7. All the nutrients and chems and all that fun stuff
8. Extra 10% Personal budget for incidentals/misc. you know how this goes. There’s ALWAYS costs that ya never think of beforehand. Or just save your receipts. In the end your doing him a favor it sounds like. And I guess he couldn’t sell his 1,200lbs of chamboricin to local wineries— (probably because it’s chamboricin— ask for Cab Sav next year ! Lmfao)
The small items easily overlooked—-Large wooden/ss paddle for stirring, punchdown tool, cleaning products etc... How bout some hired help too!

You can always just get a fermentation tub that has a spigot and filter screen too. Get as much free run as possible And then load rest in the press by scooping out with a bucket. And just press into buckets so it’s not too heavy and to lift and pour.
Doing it this way just adds a little more lees but not a big deal. I set up a wire mesh strainer over the bucket when pressing. Or what my family did was put cheesecloth inside the funnel when filling the demijohns.
Good luck with your new full time job! This sounds like it could be the first part of story explaining how your new winery came to be in existence in a few years.
 

jgmillr1

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No need for a must pump. Just crush/destem into a macro bin and ferment in there. I've been doing that for years. A wine pump though is necessary to move the liquid later. You won't be popping that on your counter for a gravity feed.

A ratchet press works but you'll be loading it several times. If this is going to be something you'll do every year then definitely consider a bladder press. I put 3 tons of grapes through a ratchet press the first year and then got a bladder press for the next season.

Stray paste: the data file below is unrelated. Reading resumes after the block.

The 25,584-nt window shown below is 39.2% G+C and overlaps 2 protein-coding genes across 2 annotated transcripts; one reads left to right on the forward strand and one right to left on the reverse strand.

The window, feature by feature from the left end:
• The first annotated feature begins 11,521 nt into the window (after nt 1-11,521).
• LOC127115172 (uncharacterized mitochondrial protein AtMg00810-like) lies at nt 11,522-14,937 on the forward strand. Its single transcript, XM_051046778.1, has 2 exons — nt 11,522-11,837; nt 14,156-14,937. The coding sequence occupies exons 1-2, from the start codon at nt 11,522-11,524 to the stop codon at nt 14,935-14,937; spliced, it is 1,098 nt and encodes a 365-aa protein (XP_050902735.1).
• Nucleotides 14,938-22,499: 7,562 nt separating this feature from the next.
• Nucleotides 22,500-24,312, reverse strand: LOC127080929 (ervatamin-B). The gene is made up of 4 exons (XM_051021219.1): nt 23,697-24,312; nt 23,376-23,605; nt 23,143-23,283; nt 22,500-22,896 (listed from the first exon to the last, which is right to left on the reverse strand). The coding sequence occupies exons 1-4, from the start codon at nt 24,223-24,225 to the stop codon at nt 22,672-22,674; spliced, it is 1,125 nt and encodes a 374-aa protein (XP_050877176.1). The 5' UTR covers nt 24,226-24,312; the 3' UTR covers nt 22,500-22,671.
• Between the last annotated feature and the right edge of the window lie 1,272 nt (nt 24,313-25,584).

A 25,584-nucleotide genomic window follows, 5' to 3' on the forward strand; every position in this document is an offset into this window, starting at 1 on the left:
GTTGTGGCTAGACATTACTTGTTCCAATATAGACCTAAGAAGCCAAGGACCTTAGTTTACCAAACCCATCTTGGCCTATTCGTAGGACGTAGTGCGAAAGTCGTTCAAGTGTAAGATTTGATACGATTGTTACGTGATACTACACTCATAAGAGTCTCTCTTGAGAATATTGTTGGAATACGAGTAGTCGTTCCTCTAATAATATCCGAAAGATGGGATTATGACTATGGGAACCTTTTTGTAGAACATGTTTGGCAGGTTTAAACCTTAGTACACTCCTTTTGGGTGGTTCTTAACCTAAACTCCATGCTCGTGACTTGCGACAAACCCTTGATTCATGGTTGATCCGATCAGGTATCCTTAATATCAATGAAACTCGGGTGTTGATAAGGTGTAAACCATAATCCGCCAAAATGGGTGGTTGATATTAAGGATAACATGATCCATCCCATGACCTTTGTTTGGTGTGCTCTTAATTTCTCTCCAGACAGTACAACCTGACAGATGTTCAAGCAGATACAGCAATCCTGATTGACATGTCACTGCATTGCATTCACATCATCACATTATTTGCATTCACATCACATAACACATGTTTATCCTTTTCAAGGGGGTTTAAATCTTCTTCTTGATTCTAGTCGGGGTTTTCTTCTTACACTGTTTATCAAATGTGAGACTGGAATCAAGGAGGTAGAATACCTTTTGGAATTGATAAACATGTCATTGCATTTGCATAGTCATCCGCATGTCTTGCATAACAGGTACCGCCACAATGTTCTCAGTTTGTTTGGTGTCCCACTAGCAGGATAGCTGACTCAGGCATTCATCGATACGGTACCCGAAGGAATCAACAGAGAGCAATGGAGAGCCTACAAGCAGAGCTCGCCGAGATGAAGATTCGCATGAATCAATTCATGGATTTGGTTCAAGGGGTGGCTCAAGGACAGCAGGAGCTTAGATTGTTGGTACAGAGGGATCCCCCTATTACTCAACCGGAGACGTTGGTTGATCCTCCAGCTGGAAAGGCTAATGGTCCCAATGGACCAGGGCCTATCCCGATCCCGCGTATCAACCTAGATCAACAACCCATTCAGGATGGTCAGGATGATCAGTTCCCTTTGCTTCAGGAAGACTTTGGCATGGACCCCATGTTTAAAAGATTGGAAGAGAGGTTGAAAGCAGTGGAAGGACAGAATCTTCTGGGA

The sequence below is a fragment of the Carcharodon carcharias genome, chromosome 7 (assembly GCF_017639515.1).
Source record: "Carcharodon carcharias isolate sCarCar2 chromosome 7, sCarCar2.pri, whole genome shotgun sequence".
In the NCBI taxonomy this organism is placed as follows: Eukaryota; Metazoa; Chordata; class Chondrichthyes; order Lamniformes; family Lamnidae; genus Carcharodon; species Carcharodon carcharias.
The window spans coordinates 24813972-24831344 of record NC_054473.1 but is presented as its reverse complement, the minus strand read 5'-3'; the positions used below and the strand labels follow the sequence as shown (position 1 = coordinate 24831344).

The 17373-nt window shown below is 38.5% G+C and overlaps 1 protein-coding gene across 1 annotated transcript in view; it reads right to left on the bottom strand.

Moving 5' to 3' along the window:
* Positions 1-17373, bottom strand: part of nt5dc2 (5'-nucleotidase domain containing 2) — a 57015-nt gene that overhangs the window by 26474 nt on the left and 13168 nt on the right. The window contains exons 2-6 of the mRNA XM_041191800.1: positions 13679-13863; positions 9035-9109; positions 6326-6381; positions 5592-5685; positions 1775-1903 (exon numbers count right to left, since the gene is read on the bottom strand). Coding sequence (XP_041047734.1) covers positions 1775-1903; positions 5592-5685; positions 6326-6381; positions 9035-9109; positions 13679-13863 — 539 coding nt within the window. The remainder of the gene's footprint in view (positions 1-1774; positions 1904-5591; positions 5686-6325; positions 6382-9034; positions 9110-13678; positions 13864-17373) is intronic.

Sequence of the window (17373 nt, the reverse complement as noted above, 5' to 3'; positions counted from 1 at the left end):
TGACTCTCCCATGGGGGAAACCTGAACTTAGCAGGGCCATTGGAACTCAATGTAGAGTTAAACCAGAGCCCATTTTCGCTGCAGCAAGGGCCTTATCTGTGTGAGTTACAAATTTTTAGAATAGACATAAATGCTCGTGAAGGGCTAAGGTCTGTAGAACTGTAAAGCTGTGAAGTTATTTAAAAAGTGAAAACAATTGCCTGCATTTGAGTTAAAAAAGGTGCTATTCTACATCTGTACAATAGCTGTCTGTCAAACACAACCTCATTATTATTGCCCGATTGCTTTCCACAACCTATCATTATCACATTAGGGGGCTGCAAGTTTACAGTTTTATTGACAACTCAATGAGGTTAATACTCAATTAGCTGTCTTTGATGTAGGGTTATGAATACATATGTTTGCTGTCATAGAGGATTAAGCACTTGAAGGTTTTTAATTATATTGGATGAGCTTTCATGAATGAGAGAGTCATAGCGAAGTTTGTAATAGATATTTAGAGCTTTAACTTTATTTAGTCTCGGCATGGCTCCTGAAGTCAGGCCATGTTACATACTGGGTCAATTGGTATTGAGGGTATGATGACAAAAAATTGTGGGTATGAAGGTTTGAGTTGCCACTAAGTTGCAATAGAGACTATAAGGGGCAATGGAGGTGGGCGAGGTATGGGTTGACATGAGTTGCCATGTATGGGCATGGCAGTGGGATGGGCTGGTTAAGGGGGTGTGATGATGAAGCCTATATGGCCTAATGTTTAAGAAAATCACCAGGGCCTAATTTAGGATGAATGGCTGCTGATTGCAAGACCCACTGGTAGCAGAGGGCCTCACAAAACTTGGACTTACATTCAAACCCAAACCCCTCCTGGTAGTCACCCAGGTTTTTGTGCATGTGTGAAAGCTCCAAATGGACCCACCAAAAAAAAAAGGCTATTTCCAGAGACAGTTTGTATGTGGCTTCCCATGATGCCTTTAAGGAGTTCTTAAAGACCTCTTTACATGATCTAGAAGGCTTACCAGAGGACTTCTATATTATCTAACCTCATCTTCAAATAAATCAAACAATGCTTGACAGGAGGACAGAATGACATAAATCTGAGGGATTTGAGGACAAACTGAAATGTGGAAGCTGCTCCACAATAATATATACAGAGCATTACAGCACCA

At 1200lbs you're looking at 100 gallons or so. Be sure you have temporary and aging containers for it. Also be aware you may need to move the containers. Put the barrels on a furniture dolly and you can roll them around.

Chambourcin is light in flavor but good for color and can take a lot of oak. I think of it as the Pinot noir of the Midwest.
 

jgmillr1

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And I guess he couldn’t sell his 1,200lbs of chamboricin to local wineries— (probably because it’s chamboricin— ask for Cab Sav
I'd buy 1200 more lbs of chambourcin. It's a solid grape for either a rose or a dry barrel aged wine. Let's be honest though, they are growing chambourcin because they live in an area that can't grow can sauv due to short growing season or weather.
 

Ajmassa

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I'd buy 1200 more lbs of chambourcin. It's a solid grape for either a rose or a dry barrel aged wine. Let's be honest though, they are growing chambourcin because they live in an area that can't grow can sauv due to short growing season or weather.
Of course. I ageee 100%. Ya work with what ya can. Was just taking a friendly jab is all. And honestly - here in PA and Jersey , I’ve had local wines from local grapes, and rarely do any try for vinifera. The few I’ve had I realized right away why most don’t attempt it. Not to say they were horrible, but they certainly were not cabs. A cab simply In name only.
The chamboricin can be quite good, if made into what it wants to be, and not forcing it to be something it’s not.
 

pkm925

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This sounds like an adventure. I've made wine from Chambourcin a couple of times and was happy with the results.

I think Salcoco was right about the fermenter and the yeast. I can only get about 350 lbs. of grapes in a 44 gal. Rubbermaid Brute without having to worry about the cap overflowing. I think you may want to get 3 of the 55 gal. Brutes for your volume. BTW, you can order Brutes in red from Amazon or Walmart - I think it's a good look for a fermenter and not too many places stock 55 gal. Brutes. On the yeast, yes you can get 80 g. packets ($17) from MoreWine, 2 or 3 should do you depending on how you work the fermenter/s. I used D254 when I did Chambourcin and I was happy. You might want to try a combo of yeasts if you use multiple fermenters, D254 and D80 are supposed to work well together. It might make things more interesting